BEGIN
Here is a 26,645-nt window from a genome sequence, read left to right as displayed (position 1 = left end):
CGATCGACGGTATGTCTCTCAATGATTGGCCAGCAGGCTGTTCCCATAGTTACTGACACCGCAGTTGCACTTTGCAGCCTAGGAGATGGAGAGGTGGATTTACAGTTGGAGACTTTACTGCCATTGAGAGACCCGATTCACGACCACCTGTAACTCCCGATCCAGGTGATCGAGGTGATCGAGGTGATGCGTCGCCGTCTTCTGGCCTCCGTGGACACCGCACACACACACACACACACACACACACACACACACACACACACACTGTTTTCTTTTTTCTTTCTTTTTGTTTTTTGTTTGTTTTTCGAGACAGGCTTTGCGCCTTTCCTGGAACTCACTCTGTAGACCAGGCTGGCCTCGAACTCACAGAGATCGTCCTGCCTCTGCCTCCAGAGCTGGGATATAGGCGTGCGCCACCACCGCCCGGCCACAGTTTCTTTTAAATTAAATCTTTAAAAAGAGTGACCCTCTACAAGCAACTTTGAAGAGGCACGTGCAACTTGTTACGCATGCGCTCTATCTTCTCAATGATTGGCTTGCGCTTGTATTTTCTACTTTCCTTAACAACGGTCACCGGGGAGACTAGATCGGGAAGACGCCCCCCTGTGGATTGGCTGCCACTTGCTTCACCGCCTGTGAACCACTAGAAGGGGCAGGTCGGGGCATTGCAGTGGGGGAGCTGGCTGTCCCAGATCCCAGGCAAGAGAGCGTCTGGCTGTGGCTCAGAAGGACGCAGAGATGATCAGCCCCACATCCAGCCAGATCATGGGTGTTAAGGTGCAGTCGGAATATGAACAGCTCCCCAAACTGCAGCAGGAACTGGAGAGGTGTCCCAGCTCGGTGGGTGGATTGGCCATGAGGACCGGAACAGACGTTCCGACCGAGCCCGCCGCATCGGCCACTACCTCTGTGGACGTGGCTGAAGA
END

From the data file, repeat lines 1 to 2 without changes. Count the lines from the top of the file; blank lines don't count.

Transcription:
Here is a 26,645-nt window from a genome sequence, read left to right as displayed (position 1 = left end):
CGATCGACGGTATGTCTCTCAATGATTGGCCAGCAGGCTGTTCCCATAGTTACTGACACCGCAGTTGCACTTTGCAGCCTAGGAGATGGAGAGGTGGATTTACAGTTGGAGACTTTACTGCCATTGAGAGACCCGATTCACGACCACCTGTAACTCCCGATCCAGGTGATCGAGGTGATCGAGGTGATGCGTCGCCGTCTTCTGGCCTCCGTGGACACCGCACACACACACACACACACACACACACACACACACACACACACACTGTTTTCTTTTTTCTTTCTTTTTGTTTTTTGTTTGTTTTTCGAGACAGGCTTTGCGCCTTTCCTGGAACTCACTCTGTAGACCAGGCTGGCCTCGAACTCACAGAGATCGTCCTGCCTCTGCCTCCAGAGCTGGGATATAGGCGTGCGCCACCACCGCCCGGCCACAGTTTCTTTTAAATTAAATCTTTAAAAAGAGTGACCCTCTACAAGCAACTTTGAAGAGGCACGTGCAACTTGTTACGCATGCGCTCTATCTTCTCAATGATTGGCTTGCGCTTGTATTTTCTACTTTCCTTAACAACGGTCACCGGGGAGACTAGATCGGGAAGACGCCCCCCTGTGGATTGGCTGCCACTTGCTTCACCGCCTGTGAACCACTAGAAGGGGCAGGTCGGGGCATTGCAGTGGGGGAGCTGGCTGTCCCAGATCCCAGGCAAGAGAGCGTCTGGCTGTGGCTCAGAAGGACGCAGAGATGATCAGCCCCACATCCAGCCAGATCATGGGTGTTAAGGTGCAGTCGGAATATGAACAGCTCCCCAAACTGCAGCAGGAACTGGAGAGGTGTCCCAGCTCGGTGGGTGGATTGGCCATGAGGACCGGAACAGACGTTCCGACCGAGCCCGCCGCATCGGCCACTACCTCTGTGGACGTGGCTGAAGA